The interesting thing about the conclusion that markets are a disequilibrium institution is that most of what economists call “market failure” are exactly these entrepreneurial opportunities that make the market work!  Transaction costs, asymmetric information, externalities, and the like can all be exploited for entrepreneurial gain!  Efforts to “fix” these market failures block the market mechanism, leading to actual market failure!  The evidence of efforts to fix “market failures” leads to actual market failures is obvious (and can be derived from the supply and demand model): price controls (minimum wage, price gouging legislation) lead to waste, trade barriers lead to poverty, etc.

Markets are not in perfect equilibrium.  That’s why we need markets.

*Explanation of this point will require a second blog post, which I will provide in the near future, but I do not want to distract from the conversation at this point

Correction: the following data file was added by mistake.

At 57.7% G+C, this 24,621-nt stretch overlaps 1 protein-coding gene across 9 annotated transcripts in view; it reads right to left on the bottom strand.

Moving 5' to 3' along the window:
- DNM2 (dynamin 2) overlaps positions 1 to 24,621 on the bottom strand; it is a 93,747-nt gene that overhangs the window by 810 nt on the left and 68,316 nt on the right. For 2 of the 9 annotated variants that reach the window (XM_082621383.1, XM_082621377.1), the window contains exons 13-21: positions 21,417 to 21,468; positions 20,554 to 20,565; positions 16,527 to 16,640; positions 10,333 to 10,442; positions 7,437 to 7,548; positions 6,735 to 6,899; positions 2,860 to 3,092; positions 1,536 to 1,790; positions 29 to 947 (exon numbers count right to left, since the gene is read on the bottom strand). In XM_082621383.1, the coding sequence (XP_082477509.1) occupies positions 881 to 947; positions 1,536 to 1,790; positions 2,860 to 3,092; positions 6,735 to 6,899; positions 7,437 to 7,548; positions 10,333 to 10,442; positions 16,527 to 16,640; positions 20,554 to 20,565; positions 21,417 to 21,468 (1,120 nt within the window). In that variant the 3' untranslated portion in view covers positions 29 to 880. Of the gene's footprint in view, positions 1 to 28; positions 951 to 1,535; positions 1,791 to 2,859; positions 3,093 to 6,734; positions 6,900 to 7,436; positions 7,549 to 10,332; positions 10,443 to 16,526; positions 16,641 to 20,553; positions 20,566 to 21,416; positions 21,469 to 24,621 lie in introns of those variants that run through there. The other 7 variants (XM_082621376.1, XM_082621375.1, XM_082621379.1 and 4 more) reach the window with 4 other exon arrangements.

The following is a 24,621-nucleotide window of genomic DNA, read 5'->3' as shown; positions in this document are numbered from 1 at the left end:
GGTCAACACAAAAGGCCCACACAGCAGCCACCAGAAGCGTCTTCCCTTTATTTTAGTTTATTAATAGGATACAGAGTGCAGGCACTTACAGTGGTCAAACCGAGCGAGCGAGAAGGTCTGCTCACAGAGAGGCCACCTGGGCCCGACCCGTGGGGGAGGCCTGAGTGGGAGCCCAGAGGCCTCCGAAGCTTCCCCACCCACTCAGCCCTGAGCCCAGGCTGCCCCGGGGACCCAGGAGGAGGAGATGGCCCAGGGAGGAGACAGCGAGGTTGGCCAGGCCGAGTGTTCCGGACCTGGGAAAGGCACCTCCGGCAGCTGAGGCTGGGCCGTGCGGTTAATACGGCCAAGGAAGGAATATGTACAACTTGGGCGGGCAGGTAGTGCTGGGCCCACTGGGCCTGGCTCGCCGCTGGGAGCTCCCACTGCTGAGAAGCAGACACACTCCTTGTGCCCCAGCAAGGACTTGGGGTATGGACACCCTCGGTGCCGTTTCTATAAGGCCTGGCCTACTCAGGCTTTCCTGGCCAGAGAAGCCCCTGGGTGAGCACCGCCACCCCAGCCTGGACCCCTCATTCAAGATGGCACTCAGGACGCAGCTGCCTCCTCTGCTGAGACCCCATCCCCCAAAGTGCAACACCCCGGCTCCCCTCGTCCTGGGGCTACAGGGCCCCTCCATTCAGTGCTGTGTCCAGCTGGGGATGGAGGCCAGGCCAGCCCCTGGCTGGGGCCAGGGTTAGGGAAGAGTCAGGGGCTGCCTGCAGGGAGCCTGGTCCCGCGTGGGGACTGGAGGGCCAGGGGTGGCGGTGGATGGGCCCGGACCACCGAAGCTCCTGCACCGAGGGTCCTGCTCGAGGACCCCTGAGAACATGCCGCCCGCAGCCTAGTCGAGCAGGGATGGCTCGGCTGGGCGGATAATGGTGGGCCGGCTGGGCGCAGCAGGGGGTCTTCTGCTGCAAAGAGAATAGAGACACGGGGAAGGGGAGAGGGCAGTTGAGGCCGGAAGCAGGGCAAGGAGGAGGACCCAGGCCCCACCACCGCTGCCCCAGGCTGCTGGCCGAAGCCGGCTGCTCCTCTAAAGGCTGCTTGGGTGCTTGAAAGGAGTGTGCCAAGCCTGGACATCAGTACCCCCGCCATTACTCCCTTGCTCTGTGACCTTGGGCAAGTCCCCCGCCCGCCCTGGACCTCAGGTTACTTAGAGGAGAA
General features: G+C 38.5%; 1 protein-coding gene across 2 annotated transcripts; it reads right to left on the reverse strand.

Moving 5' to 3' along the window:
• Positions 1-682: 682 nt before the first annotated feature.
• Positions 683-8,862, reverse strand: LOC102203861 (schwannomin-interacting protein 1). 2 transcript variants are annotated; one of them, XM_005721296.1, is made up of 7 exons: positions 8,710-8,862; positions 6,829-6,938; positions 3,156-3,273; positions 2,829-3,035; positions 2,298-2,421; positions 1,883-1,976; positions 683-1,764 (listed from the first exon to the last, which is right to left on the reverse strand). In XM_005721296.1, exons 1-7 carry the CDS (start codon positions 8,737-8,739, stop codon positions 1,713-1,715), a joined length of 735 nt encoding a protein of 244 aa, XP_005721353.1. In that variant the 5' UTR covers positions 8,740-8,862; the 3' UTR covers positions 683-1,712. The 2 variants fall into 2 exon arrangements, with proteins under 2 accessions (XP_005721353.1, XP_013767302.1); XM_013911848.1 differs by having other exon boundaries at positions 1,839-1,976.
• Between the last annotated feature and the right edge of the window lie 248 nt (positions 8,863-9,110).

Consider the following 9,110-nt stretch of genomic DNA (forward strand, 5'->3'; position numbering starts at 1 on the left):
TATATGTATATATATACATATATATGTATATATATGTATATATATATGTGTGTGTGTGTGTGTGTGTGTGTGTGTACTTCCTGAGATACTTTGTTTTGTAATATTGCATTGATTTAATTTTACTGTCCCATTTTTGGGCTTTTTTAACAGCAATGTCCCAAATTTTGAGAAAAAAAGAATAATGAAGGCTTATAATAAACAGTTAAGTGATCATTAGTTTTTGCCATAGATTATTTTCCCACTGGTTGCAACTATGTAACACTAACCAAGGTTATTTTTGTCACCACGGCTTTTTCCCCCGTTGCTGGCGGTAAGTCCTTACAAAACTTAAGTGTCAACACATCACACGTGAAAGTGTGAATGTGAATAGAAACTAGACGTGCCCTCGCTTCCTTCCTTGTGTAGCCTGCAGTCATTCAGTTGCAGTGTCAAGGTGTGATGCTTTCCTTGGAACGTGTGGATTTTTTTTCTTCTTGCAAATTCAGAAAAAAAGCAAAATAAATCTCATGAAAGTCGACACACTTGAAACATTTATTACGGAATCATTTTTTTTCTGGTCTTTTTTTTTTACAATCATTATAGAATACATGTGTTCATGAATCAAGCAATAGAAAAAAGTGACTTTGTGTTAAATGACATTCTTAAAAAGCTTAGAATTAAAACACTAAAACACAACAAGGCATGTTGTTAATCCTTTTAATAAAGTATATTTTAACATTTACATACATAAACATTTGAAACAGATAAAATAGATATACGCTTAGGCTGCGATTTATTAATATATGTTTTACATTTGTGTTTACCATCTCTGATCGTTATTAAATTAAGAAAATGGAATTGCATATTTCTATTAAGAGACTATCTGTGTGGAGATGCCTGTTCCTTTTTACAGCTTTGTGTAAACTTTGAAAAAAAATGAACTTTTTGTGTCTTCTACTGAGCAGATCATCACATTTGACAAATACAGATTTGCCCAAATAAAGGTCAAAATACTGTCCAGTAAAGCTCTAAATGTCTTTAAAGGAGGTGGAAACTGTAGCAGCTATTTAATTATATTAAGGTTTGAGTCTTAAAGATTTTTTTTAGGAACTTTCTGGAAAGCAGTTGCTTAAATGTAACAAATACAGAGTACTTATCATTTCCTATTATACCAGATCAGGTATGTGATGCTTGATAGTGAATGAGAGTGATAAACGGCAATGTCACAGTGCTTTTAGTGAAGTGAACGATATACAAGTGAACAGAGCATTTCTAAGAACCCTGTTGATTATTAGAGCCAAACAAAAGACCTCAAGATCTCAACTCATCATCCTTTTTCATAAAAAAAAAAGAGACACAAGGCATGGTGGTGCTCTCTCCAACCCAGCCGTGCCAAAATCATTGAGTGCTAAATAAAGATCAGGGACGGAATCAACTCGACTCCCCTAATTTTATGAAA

On Monopolies

Earlier today, my friend Vanessa texted me the following question (small edits made for grammatical purposes):

So almost dr of economics- Am I correct in thinking monopolies are bad for consumers, thus must be bad for the economy?

Vanessa’s intuition on this question is good.  As Bastiat said, we must evaluate economics through the lens of the consumer.  Below is my response to her (sorry for the weird spacing.  I don’t know how to fix it):

“Are monopolies bad for consumers?”  This depends on what the meaning of the word “bad” means.  Monopolies are output restrictiors (that is, they get a higher price by reducing the output they make), and they produce not where price equals the marginal cost of output (ie the “zero profit” level), but the highest price they can get.  So, compared to “perfect competition,” the monopoly produces less at a higher price; they are inefficient compared to the perfect competition model.  Since “bad” is a judgment call. I’ll leave that up to you.